By CED Communications
December 10, 2018
Would you believe that a significant number of vehicles on the road today are equipped with inadequate headlights? Two recent Automotive News articles bear some truly eye-opening statistics uncovered by the Insurance Institute for Highway Safety (IIHS), a non-profit U.S. research group which has released several studies on new cars and trucks. During testing, institute engineers measure how far light is projected from both low beams and high beams as a vehicle drives straight and around curves, as well as how much resulting glare is created for oncoming vehicles.
Among the findings:
- 4 models out of a total 100 received a ‘good’ rating
- Just 14 of 37 midsize SUVs get ‘good’ or ‘acceptable’ headlight ratings
- 23 out of those 37 ranked ‘marginal’ or ‘poor’
- 40 models received a ‘poor’ ranking because of their headlights
- Just 15 models qualified for the 2018 Top Safety Pick Plus award
- A large percentage of headlights come off the factory line ‘poorly aimed’ – which causes more glare
The IIHS is still just scratching the surface at this point, with extensive testing on many more models planned in the future. Some manufacturers have already taken steps to make adjustments in order to earn a better headlight rating Ironically, the new LED lights are brighter and stronger than their predecessors – not to mention sleeker looking – but that doesn’t necessarily translate into better vision for drivers. The older halogen lights are reportedly better at minimizing glare, particularly with low beams.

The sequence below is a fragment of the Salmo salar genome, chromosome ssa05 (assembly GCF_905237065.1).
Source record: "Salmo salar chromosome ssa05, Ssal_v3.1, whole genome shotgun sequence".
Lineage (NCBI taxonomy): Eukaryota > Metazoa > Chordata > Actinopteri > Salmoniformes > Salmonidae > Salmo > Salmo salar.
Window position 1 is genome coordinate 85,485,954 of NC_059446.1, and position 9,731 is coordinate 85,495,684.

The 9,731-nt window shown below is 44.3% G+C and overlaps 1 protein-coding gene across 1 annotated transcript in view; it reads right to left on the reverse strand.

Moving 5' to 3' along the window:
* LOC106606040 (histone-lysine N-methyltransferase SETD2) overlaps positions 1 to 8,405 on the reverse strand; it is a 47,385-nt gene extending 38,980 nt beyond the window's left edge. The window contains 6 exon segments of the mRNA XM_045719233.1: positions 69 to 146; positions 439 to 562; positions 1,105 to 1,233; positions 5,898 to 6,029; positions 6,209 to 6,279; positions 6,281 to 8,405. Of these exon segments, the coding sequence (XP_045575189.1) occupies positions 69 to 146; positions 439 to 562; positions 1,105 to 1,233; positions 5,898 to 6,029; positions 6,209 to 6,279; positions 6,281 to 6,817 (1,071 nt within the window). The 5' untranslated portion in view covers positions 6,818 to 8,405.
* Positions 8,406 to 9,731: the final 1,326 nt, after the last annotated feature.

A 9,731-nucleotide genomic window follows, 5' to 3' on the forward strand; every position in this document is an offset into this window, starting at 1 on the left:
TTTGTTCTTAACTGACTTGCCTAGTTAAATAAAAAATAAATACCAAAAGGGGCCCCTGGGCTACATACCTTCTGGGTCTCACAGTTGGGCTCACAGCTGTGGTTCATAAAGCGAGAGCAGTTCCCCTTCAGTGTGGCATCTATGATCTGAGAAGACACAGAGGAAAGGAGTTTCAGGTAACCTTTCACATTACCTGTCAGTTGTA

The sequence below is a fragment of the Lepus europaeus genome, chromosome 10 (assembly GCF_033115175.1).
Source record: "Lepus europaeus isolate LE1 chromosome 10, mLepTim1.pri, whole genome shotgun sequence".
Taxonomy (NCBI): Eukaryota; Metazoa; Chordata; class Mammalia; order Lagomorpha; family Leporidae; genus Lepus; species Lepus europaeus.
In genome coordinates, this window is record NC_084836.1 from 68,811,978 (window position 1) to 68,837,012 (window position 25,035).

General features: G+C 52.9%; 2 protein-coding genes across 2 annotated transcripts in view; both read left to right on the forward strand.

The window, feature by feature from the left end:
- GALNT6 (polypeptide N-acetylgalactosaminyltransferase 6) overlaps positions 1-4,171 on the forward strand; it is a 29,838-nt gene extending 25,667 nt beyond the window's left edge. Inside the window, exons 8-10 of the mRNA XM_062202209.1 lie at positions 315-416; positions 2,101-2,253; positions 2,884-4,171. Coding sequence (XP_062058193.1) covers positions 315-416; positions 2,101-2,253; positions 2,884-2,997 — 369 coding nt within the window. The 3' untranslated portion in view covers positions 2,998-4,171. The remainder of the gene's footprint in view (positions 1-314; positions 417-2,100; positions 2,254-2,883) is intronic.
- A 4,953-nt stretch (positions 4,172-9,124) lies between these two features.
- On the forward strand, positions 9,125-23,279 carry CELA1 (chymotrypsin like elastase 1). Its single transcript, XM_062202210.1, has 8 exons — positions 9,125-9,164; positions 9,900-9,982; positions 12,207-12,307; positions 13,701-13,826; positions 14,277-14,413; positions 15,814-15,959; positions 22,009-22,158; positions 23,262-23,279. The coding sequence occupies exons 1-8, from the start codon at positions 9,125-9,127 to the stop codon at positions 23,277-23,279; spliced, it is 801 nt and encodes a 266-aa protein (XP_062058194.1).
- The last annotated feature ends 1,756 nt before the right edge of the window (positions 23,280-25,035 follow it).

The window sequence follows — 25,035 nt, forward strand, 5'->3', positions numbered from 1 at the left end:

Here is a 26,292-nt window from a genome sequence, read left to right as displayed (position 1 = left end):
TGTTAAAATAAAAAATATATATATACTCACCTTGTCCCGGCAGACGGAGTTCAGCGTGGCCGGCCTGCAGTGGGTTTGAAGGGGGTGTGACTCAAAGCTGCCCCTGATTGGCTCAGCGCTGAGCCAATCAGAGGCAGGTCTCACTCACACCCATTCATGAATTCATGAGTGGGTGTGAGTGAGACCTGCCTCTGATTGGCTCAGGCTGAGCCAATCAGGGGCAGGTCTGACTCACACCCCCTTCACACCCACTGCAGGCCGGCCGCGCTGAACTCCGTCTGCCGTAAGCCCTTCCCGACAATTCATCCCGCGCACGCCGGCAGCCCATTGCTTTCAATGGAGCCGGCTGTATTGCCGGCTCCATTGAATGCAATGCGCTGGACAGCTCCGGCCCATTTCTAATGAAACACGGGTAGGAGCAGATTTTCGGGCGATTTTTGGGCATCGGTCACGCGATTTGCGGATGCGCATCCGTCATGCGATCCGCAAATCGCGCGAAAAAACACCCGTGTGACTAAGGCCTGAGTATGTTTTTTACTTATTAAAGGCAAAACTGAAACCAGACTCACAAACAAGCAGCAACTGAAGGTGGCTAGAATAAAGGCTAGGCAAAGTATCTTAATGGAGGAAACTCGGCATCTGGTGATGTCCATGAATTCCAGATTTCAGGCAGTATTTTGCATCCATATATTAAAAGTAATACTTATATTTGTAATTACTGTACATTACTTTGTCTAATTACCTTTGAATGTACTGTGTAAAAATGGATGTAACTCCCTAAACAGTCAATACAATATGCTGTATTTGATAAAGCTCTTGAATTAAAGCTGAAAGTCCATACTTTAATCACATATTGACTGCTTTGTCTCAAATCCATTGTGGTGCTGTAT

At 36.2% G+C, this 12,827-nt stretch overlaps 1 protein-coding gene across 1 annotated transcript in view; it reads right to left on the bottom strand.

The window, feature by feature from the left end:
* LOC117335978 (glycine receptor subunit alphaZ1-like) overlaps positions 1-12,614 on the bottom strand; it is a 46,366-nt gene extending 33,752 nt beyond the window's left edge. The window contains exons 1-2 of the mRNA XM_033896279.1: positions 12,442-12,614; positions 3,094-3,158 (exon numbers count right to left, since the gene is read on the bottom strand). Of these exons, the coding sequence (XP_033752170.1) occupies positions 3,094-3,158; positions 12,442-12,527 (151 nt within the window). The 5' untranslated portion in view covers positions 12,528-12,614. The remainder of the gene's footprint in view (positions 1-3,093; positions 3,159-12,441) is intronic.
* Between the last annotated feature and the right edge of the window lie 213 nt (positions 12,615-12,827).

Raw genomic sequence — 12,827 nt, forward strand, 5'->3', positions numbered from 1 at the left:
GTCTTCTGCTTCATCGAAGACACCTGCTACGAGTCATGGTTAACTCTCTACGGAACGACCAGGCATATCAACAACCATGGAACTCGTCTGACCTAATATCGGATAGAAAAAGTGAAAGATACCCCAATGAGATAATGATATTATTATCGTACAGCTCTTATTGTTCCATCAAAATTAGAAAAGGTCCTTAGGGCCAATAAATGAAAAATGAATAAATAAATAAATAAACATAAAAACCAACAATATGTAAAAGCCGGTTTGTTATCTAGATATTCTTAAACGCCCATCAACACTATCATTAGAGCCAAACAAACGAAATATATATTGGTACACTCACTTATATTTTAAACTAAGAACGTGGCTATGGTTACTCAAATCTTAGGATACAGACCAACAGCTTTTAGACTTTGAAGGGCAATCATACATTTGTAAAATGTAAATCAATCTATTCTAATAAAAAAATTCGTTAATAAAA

As one of CED’s Senior Vehicular Engineers explains: “people don’t realize that the ability to see an object depends on the light reflected back to you, not just the strength or direction of the light. If a pedestrian is dressed in black 200 feet away, you may not see them. If the pedestrian is wearing white, your chances of seeing the pedestrian are increased. Low beam headlights, for years, have been aimed slightly down and to the right to minimize glare. Newer high intensity headlights have a vertical cut-out to further minimize glare to oncoming drivers. Current high tech low beam headlights are somewhat suspect in that they do not project light with any intensity above this cut out making it difficult to see objects, at distance, ahead. CED’s engineer indicated “I never drive around my neighborhood at night without the high beams on; the low beams do not provide sufficient lighting to see pedestrians walking on the side of the community streets.”
Almost half of the nation’s fatal traffic accidents occur at night. It’s worth noting that the list of vehicles ranked with sub-par ratings is diverse, including foreign and domestic, car and truck, luxury and non-luxury.
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